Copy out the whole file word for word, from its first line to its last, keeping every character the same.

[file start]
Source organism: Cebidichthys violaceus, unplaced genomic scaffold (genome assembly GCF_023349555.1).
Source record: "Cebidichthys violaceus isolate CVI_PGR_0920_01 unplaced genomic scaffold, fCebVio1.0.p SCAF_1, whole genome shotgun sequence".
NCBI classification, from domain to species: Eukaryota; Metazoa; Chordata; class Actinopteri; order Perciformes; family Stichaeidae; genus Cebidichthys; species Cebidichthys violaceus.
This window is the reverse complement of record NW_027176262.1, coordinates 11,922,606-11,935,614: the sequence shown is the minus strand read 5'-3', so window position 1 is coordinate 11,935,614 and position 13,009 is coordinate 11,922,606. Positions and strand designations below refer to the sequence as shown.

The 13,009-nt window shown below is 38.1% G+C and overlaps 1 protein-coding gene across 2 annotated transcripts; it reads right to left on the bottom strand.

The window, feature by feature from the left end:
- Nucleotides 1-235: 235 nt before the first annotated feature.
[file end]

Source organism: Cebidichthys violaceus, unplaced genomic scaffold (genome assembly GCF_023349555.1).
Source record: "Cebidichthys violaceus isolate CVI_PGR_0920_01 unplaced genomic scaffold, fCebVio1.0.p SCAF_1, whole genome shotgun sequence".
NCBI classification, from domain to species: Eukaryota; Metazoa; Chordata; class Actinopteri; order Perciformes; family Stichaeidae; genus Cebidichthys; species Cebidichthys violaceus.
This window is the reverse complement of record NW_027176262.1, coordinates 11,922,606-11,935,614: the sequence shown is the minus strand read 5'-3', so window position 1 is coordinate 11,935,614 and position 13,009 is coordinate 11,922,606. Positions and strand designations below refer to the sequence as shown.

The 13,009-nt window shown below is 38.1% G+C and overlaps 1 protein-coding gene across 2 annotated transcripts; it reads right to left on the bottom strand.

The window, feature by feature from the left end:
- Nucleotides 1-235: 235 nt before the first annotated feature.